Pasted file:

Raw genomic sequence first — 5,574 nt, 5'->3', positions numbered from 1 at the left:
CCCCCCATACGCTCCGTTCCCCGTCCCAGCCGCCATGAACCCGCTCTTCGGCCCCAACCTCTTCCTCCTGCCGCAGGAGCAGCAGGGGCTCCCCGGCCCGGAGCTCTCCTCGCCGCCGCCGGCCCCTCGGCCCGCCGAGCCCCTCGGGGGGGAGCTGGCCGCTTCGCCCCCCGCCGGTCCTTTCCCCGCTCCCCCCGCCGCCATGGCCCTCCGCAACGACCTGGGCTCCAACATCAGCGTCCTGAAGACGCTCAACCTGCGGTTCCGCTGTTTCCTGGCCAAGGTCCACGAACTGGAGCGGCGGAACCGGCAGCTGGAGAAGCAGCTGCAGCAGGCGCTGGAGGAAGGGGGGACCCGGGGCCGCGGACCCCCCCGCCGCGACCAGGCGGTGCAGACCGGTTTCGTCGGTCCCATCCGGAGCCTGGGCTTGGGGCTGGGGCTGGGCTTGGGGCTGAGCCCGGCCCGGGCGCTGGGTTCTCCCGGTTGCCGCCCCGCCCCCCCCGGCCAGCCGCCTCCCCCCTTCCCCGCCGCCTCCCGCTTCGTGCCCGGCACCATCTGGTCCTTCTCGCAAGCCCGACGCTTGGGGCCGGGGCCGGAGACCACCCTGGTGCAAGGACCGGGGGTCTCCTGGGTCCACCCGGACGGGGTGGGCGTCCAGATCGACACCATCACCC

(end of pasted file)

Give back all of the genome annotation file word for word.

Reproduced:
Raw genomic sequence first — 5,574 nt, 5'->3', positions numbered from 1 at the left:
CCCCCCATACGCTCCGTTCCCCGTCCCAGCCGCCATGAACCCGCTCTTCGGCCCCAACCTCTTCCTCCTGCCGCAGGAGCAGCAGGGGCTCCCCGGCCCGGAGCTCTCCTCGCCGCCGCCGGCCCCTCGGCCCGCCGAGCCCCTCGGGGGGGAGCTGGCCGCTTCGCCCCCCGCCGGTCCTTTCCCCGCTCCCCCCGCCGCCATGGCCCTCCGCAACGACCTGGGCTCCAACATCAGCGTCCTGAAGACGCTCAACCTGCGGTTCCGCTGTTTCCTGGCCAAGGTCCACGAACTGGAGCGGCGGAACCGGCAGCTGGAGAAGCAGCTGCAGCAGGCGCTGGAGGAAGGGGGGACCCGGGGCCGCGGACCCCCCCGCCGCGACCAGGCGGTGCAGACCGGTTTCGTCGGTCCCATCCGGAGCCTGGGCTTGGGGCTGGGGCTGGGCTTGGGGCTGAGCCCGGCCCGGGCGCTGGGTTCTCCCGGTTGCCGCCCCGCCCCCCCCGGCCAGCCGCCTCCCCCCTTCCCCGCCGCCTCCCGCTTCGTGCCCGGCACCATCTGGTCCTTCTCGCAAGCCCGACGCTTGGGGCCGGGGCCGGAGACCACCCTGGTGCAAGGACCGGGGGTCTCCTGGGTCCACCCGGACGGGGTGGGCGTCCAGATCGACACCATCACCC